Hunting for a camera on-line is hard work. I feel fortunate that so many cameras are given very detailed revues by photography magazine editors and professional users as well as hobby photographers.  Hundreds of  models to choose from made me cross-eyed. Features continue to increase as technology advances and you know fully loaded features are just bells and whistles that you’ll never use.  Most of the day was spent on-line but I did get out early with my now limited camera in hand and caught this unusual sight.

I heard the chain saw before I got to this new neighbor’s place. Grateful that my zoom wasn’t gone, I caught this interesting photo.

What I didn’t think to focus on was the three men hanging around watching as she did the cutting.

I  couldn’t see the  tree and why it had to be felled. A dead tree behind a screen of live ones is what I expect  she was removing.  I can use a chain saw, and have, for small cuts; trimming.  But, I have  never felled a tree.  All I can say is Wow!  I must get acquainted with my new neighbor.

Friday, July 22, 2011


People swear by their own special cures for ailments or bad habits. Some people swear by the health-giving benefits of owning a dog or a cat. It has been scientifically proven that pets provide many healthy benefits besides unconditional love.
I just finished reading The Good Good Pig, by Sy Montgomery. Sy developed an unusual and adoring attachment to a pig she named Christopher Hogwood.  She claims all pigs are intelligent, sensitive souls. They love and crave company, and contact. They have a sense of humor, enjoy a good joke, appreciate music. Certainly nothing you’d expect from a relationship with a pork chop.

In her book she mentions E.O. Wilson who had ten thousand ants living in his office at Harvard. He would look at them through his microscope and could actually detect individual differences in them, much to his awe and delight.
Ants and pigs  don’t necessarily cure anything except  the blues, but Sy and her friends and neighbors clearly doted on this pig and claim to have learned much about humanity from him. Mostly that animals aren’t corrupted by greed like humans are. Now that is a truth one can count on.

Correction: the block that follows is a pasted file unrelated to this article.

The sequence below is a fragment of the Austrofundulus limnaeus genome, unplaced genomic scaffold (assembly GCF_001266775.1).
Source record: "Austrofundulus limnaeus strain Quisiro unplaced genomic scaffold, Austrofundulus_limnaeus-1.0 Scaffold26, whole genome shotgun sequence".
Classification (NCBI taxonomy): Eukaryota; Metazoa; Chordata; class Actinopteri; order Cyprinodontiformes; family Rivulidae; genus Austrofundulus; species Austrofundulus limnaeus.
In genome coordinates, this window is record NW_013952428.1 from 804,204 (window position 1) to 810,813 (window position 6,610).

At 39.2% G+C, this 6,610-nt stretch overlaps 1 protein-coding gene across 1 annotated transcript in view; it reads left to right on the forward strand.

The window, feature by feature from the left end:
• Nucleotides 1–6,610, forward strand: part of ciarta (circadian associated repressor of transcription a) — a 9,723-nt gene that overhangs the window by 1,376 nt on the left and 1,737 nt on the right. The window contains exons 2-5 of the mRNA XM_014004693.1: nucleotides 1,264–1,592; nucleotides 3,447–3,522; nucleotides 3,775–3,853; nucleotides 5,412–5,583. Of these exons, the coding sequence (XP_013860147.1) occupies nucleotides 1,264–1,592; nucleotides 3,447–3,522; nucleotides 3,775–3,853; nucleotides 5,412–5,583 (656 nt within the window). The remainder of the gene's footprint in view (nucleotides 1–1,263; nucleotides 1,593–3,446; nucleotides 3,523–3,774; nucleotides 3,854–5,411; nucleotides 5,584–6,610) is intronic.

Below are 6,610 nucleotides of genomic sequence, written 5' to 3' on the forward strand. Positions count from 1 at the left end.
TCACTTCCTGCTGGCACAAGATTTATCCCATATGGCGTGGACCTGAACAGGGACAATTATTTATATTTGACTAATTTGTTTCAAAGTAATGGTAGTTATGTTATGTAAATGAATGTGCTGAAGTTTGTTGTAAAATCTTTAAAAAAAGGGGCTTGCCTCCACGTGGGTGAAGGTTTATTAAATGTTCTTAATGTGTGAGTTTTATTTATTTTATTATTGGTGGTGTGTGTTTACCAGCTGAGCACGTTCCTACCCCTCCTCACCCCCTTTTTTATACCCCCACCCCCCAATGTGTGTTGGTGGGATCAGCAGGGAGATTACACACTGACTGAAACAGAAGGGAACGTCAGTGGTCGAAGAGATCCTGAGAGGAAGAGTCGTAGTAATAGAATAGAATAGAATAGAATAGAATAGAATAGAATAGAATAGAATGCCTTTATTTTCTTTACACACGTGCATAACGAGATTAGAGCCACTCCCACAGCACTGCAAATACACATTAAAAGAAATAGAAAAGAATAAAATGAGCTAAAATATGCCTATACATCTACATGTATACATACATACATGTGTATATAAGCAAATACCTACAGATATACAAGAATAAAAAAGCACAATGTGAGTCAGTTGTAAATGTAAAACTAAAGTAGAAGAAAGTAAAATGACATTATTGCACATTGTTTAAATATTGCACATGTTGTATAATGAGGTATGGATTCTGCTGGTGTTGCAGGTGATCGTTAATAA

But, I think if I were to get another pet, it would be a camel.

Consider that if we have a planetary holocaust, the Sheiks of Araby will outlive us all. They are used to an inhospitable land of desiccating heat; they have camels to provide transportation and food, plus dung for fuel. Camels  can live on practically nothing; you can seek shelter beside them in a sand storm, take liquid from their humps and then their milk has ten times the anti-bacterial and anti-viral properties of cow’s milk. It’s naturally low in fat, and has triple the vitamin C.  It is the closest thing to mother’s milk. Camels also have an insulin-like protein that survives the digestive tract.  I’m not sure why that is important, maybe their spit is good for you.
My advice to you is if you spot a camel in your travels, you might want to latch onto that baby.
But, in the meantime, I got another remedy in my mail from elmhurst:  “To ward off cramps in a foot or toe, take your thumb and first finger and gently squeeze the area just below the nose. This may have to be repeated for a very bad cramp or charley horse, but it works.”
Thank you for that.
And, Donna Parker questioned Elaine May’s balsamic vinegar cure for hiccups claiming her family’s cure is best because you can cure hiccups anywhere. You won’t be carrying along a bottle of balsamic on the plane or a picnic, right?  She has a point.
Donna’s cure: “Fold your hands as if in prayer interlocking the finger’s except for the index ones. Concentrating on getting the index fingers as close together without touching and before you know it you no longer have the hiccups.”
I almost wish I’d get the hiccups so I can try some of these cures!  I know for a fact that animals get hiccups, I wonder what works for them?

Thursday, July 21, 2011


Yesterday hit 92 degrees. I  was dreading it.  I keep my doors and windows open and let in the night breezes. I have to wear a sweat shirt when I get up at 5:00 a.m. I closed everything up when it reached 60 degrees. By lunchtime it was 89 degrees. In the house,  It was still cold and decided to eat lunch on the deck for a little warmth.

It was comfortingly warm and balmy, I felt like I was taking a warm bath. Delicious. The only downside was eating alone. But I chuckled as I thought of Jim, in his sweats, having cold rainy mornings. Hmmm! Even Northern California weather has a lot to recommend it.  Low humidity is key. I like it.

Earlier I picked strawberries for my breakfast. And, before it got too hot, I took a walk.
This young Red Tail Hawk was perched on a low wire, and I stopped to take his picture.  He  stayed there for several minutes while I watched.

It wasn’t until I loaded my pictures into my computer that I noticed something unusual about this hawk. Do you see it? Then I realized why he  flew only a short distance away to a nearby tree.  There was another bigger hawk, probably a female,  nearby calling from atop a telephone pole.

He may have a mate. I’ll watch for him in the coming days. I know hawks stay within a range of about ten to twenty-five miles.